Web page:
Food isn’t always good for the soul.
Food and horror seem to go together, especially when the genre focuses on class warfare. Surely, I’m not the only one who has noticed the glaring horror references in chef Gordon Ramsay’s new cooking competition show Next Level Chef. The reality show is obviously inspired by the 2019 Spanish horror film The Platform, right? In this futuristic nightmare, prisoners in vertical cells have to fight for food to survive. The fortunate inmates on the top gorge themselves with culinary delights while those below starve.
Next Level Chef‘s “original” premise has three levels of cooks where the competitors on the top level have the best choice of food and the levels below have to grab whatever’s left. Sound familiar? The banquet of ingredients is even placed directly in the middle of the room and then lowered down on hydraulics, identical to the food tray in The Platform.
What kind of sick game is Gordon Ramsay playing? Do these chef-testants realize that they’re all a part of some twisted mind game? Apparently, Ramsay has never heard of The Platform but he also said he’s never heard of Twitch.
Maybe TV’s top chef has seen some other gluttonous movies depicting the horrors of class warfare. If not, we’re here to make sure he’s aware of them. Maybe one of the films below will inspire his next sadistic cooking show (that my wife and I can’t stop watching).
The Exterminating Angel
Stuck in the surreal.
Luis Bunuel’s surrealist take on a dinner party has become a quintessential premise for the horror genre. The guests arrive and slowly realize they can’t leave. Bunuel’s 1962 masterpiece holds up a mirror to the affluent, showing just how quickly they can turn into animals. It’s a brilliant conceit showing just how long a group of contemporaries can stand being polite until they start to unravel. Inspired by Jean Paul Sartre’s No Exit, the idea that “hell is other people” prevails in contemporary horror today with films like The Invitation and We Need to Do Something. The difference in class is hilariously depicted here, as well. While the rich drink their cocktails and mingle, the cook and waiters grab their coats and slip out the back. They escape before the wealthy even realize the severity of their situation.
Tom Hiddleston visits the top floor.
When British horror director Ben Wheatley (Kill List, In the Earth) started to force himself into the mainstream, a project like High-Rise starring Tom Hiddleston just felt like the right match. The hallucinatory and dangerous qualities of Wheatley’s films lend themselves well to a story about society’s breakdown inside of a massive apartment complex. Based on J.G. Ballard’s dystopian novel from the seventies, Tom Hiddleston plays a man trapped in between floors (and classes) when all hell breaks loose. The nobility wearing powdered wigs on the top floor go to battle with the poor and middle class below until only a few remain. The meals go from opulent to truly inedible, especially when some characters have to resort to eating their own dogs. High-Rise didn’t appeal to the masses when it was released in 2015. But it’s one of Wheatley’s best and Hiddleston gives one of his most daring performances.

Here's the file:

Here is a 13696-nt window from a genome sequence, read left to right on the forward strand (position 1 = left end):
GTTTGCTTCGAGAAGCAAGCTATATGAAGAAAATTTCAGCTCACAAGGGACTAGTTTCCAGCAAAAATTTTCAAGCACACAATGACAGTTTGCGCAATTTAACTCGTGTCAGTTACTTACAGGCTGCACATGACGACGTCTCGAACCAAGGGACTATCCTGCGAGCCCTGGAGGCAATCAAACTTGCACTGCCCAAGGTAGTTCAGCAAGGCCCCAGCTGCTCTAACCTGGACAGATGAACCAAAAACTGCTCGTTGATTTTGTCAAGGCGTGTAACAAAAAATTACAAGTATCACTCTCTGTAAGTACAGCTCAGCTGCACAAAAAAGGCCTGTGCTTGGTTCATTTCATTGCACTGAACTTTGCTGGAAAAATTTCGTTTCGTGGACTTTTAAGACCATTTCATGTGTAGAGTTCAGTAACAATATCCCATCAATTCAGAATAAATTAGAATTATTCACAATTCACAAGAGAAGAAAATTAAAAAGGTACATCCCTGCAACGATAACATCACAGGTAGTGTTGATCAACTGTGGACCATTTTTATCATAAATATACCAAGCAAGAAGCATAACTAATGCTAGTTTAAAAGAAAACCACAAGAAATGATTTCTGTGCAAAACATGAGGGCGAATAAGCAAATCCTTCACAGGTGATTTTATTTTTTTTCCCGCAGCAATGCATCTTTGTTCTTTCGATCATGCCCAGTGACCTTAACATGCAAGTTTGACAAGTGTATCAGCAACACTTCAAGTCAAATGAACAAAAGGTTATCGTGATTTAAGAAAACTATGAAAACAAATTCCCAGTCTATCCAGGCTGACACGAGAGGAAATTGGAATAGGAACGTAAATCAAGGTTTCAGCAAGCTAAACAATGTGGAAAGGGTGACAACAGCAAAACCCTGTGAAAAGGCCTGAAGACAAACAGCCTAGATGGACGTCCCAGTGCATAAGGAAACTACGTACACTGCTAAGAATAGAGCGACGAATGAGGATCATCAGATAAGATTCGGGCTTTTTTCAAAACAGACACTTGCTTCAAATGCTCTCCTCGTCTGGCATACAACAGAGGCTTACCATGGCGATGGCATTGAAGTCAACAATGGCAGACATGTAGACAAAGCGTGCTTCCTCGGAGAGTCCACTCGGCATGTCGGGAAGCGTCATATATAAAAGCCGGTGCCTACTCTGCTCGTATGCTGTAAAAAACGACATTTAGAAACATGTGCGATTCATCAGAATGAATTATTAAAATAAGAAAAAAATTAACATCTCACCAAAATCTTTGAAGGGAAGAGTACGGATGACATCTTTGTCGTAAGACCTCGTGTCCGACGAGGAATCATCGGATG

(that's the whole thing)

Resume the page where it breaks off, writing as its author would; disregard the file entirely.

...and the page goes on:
Can’t stop. Won’t stop.
When I first saw this striking short film at a film festival a few years back, I had no idea who Denis Villeneuve was. No one did. For their annual ritual, a group of elites gather around a grand dining table for an exotic Dionysian feast. In a disgusting display, they consume a continuous conveyer belt of exotic animals until the meal turns into torture. The weight of their bodies causes the entire floor to pancake down onto the levels below.
The musicians keep playing their instruments and the maître d’ gives a knowing nod to the camera, as if he knows something we don’t. Next Floor perfectly fit the times in 2008 right as the Great Recession hit. The themes of overconsumption and environmentalism are served up in a masterful example of the impact a short film can have. Villeneuve is still exploring these same ideas in Dune with the gluttony of the Harkonnens and their lust for the spice.
What’s for dinner? YOU.
An example of class-on-class warfare, Delicatessen is an early nineties classic. The exquisite minds of Jeunet and Caro (City of Lost Children) wrote and directed this absurdist, post-apocalyptic tale about the lives of the French lower class in a dilapidated apartment building. Unfortunately, the landlord is also a butcher who chops up the handyman and serves him up to the residents.
Dominique Pinon stars in many of Jean-Pierre Jeunet’s films but, arguably, he’s never been as delectable as he is in the role of Louison. A former circus clown, Louison falls in love with the landlord’s daughter, which may help him from becoming the next ingredient in the landlord’s famous stew. One sequence creates music out of the menial chores every tenant is doing on every floor, showing how harmonious life can be if we all stopped eating each other. Delicatessen takes the famous phrase “eat-the-rich” and shows us the flip side. The poor can be just as hungry.
Last but not least.
The Platform was largely considered one of the best horror films of 2019 because it offered the perfect mix of message and concept. Set in a futuristic prison, the idea of inmates forced to scrounge for food on a constantly descending slab is inherently inhumane. But the setting and the design of the prison make it feel like it exists in some far-off place, away from our own world. That allows us to escape while the inmates remain trapped in a vertical maze. Just like Squid Game captivated the globe, The Platform is another social experiment that tests how long the social contract will last in unimaginable circumstances. Whether they’re the lucky gluttons at the top or the lowly few starving at the bottom, when the prisoners do eat, it’s just as disgusting.